Many Borei Keila residents welcome the change, but evictees already in Tuol Sambo fret over shelters' vulnerability to thieves.
AUTHORITIES on Friday sent the remaining 24 families of Borei Keila's HIV community to Tuol Sambo, a village of sheet-metal houses more than 20 kilometres away.
Many of the families told the Post that they were relieved to leave Borei Keila despite their concerns about Tuol Sambo, where some landlords have refused to rent houses to them.
"I know it is really small and hot, but I can accept that because I did not pay for it. City Hall gave it to me," resident Pheak Kdey Neary said.
"For the first time, I will face a hot environment and have no clean water to use, but it's better than renting a house [in Borei Keila]."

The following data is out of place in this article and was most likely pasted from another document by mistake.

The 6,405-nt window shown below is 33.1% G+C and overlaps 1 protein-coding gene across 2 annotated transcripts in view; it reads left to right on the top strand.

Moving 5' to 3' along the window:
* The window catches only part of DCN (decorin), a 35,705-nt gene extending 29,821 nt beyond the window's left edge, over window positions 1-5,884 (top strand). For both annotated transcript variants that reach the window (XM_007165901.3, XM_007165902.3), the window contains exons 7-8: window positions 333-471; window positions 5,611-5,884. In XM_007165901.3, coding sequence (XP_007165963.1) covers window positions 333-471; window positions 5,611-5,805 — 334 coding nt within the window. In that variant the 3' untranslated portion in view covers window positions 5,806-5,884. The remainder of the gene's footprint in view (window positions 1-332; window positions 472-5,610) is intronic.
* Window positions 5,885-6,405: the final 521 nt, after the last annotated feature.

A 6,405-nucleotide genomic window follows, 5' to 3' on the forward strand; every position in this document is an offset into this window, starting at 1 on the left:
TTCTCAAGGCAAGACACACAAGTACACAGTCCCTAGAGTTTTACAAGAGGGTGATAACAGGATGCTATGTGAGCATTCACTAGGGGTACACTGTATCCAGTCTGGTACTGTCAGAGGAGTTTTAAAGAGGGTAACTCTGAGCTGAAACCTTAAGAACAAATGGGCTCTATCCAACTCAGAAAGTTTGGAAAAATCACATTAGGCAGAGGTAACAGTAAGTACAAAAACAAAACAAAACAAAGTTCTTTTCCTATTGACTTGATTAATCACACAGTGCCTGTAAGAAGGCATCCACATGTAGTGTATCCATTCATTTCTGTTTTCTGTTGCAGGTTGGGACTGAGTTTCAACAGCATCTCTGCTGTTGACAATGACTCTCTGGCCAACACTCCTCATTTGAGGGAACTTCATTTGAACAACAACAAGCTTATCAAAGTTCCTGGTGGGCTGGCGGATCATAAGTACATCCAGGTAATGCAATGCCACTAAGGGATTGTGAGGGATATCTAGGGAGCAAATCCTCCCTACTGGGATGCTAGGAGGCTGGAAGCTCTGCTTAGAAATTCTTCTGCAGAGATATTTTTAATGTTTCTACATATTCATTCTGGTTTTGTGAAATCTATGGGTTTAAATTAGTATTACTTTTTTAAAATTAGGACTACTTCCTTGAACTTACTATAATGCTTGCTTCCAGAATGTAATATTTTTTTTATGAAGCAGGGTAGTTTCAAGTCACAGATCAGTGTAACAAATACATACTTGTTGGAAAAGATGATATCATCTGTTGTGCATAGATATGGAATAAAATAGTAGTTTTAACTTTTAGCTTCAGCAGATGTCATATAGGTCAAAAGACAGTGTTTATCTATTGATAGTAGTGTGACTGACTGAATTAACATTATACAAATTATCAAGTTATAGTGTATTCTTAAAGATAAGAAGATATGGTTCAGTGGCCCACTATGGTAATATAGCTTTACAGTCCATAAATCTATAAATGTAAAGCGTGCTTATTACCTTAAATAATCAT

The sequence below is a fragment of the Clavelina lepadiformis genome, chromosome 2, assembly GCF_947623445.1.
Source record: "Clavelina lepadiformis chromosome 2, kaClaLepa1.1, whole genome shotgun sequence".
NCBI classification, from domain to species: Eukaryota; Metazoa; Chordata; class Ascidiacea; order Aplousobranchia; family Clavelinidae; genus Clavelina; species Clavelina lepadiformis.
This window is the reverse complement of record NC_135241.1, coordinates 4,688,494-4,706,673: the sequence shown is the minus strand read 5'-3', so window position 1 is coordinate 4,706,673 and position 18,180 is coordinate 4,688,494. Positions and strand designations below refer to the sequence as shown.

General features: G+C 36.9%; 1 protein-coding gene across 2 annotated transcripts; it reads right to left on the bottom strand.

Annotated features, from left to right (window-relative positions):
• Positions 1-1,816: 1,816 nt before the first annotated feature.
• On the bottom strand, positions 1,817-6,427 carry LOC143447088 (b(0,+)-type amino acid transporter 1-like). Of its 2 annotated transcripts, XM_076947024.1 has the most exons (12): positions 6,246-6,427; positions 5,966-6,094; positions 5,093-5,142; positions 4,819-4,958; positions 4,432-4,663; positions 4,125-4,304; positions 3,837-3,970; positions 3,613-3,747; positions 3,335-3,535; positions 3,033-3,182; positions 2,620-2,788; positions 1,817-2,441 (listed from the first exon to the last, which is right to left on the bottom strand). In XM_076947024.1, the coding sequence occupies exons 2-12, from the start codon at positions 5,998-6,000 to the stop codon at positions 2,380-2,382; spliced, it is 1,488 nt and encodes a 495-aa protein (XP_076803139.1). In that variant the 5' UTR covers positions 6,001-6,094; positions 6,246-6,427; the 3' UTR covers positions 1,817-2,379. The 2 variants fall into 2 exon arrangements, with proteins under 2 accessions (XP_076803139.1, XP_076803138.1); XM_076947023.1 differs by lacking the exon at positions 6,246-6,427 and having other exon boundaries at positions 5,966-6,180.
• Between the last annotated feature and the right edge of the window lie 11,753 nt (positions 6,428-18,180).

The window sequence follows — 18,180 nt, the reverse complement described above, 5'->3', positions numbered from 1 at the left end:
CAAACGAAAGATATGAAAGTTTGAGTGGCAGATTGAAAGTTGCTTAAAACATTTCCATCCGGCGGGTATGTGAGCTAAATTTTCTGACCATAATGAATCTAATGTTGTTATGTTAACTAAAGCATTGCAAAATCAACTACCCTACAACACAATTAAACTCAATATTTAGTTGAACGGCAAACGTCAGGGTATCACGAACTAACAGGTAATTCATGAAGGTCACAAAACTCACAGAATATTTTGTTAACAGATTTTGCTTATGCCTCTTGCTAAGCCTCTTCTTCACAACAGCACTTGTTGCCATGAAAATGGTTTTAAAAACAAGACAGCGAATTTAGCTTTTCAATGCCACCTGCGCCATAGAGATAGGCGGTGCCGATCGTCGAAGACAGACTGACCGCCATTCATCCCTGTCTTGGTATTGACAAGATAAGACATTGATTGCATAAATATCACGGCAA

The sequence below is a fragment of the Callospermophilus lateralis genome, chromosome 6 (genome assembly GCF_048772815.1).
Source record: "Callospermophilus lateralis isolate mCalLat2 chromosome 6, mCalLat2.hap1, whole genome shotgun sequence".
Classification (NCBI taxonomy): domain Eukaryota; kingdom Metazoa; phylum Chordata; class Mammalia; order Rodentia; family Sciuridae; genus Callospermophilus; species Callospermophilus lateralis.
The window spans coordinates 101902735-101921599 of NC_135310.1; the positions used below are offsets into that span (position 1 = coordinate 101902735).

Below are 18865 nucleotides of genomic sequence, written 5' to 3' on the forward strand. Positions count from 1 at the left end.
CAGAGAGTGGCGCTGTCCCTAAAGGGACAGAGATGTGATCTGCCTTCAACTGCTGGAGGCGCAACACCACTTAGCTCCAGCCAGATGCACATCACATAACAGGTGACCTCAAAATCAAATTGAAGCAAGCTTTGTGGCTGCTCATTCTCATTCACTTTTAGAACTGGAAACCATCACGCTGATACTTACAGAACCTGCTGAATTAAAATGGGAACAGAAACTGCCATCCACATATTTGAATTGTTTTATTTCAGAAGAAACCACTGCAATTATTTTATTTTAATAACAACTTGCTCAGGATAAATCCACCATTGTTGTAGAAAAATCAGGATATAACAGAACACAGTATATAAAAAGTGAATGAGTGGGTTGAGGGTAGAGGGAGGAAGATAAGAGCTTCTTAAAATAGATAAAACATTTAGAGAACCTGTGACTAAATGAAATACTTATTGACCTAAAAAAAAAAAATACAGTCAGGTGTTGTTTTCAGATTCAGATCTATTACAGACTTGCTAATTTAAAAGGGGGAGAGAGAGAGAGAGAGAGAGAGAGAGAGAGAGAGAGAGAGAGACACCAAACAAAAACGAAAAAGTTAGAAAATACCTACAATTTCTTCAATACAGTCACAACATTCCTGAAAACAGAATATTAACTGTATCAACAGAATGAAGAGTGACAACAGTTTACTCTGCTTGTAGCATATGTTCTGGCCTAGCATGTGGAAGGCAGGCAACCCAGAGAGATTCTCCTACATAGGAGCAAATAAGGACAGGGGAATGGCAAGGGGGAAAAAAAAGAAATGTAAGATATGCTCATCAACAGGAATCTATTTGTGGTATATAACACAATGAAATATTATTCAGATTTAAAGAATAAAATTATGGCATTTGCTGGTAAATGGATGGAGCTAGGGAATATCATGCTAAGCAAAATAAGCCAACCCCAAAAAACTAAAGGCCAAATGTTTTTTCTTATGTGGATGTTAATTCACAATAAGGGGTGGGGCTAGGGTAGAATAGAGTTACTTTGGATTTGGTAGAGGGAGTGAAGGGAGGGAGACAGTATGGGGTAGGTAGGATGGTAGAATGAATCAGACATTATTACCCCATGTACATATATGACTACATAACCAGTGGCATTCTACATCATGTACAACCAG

Meanwhile, residents already living in Tuol Sambo say they are increasingly worried about their safety after thieves cut through the zinc walls of one resident's house with a knife.
"I do not feel safe here, because our houses are not strong, and we are newcomers," said resident Chheang Toma.
City Hall says it is aware of the problems at Tuol Sambo and that officials are working to improve the conditions, which Amnesty International called "grossly inadequate" in a press release this month.
"We are trying to find clean water for them," Phnom Penh's Deputy Governor Mann Chhoeun said. "They will also no longer face problems getting medicine, because we have given one house to [Centre of] Hope, which has improved the health of the village."
But Gerlinda Lucas, the deputy director of grant management at the Centre of Hope, said the centre had no plans to open a permanent clinic at Tuol Sambo, though it will continue its weekly mobile clinic service.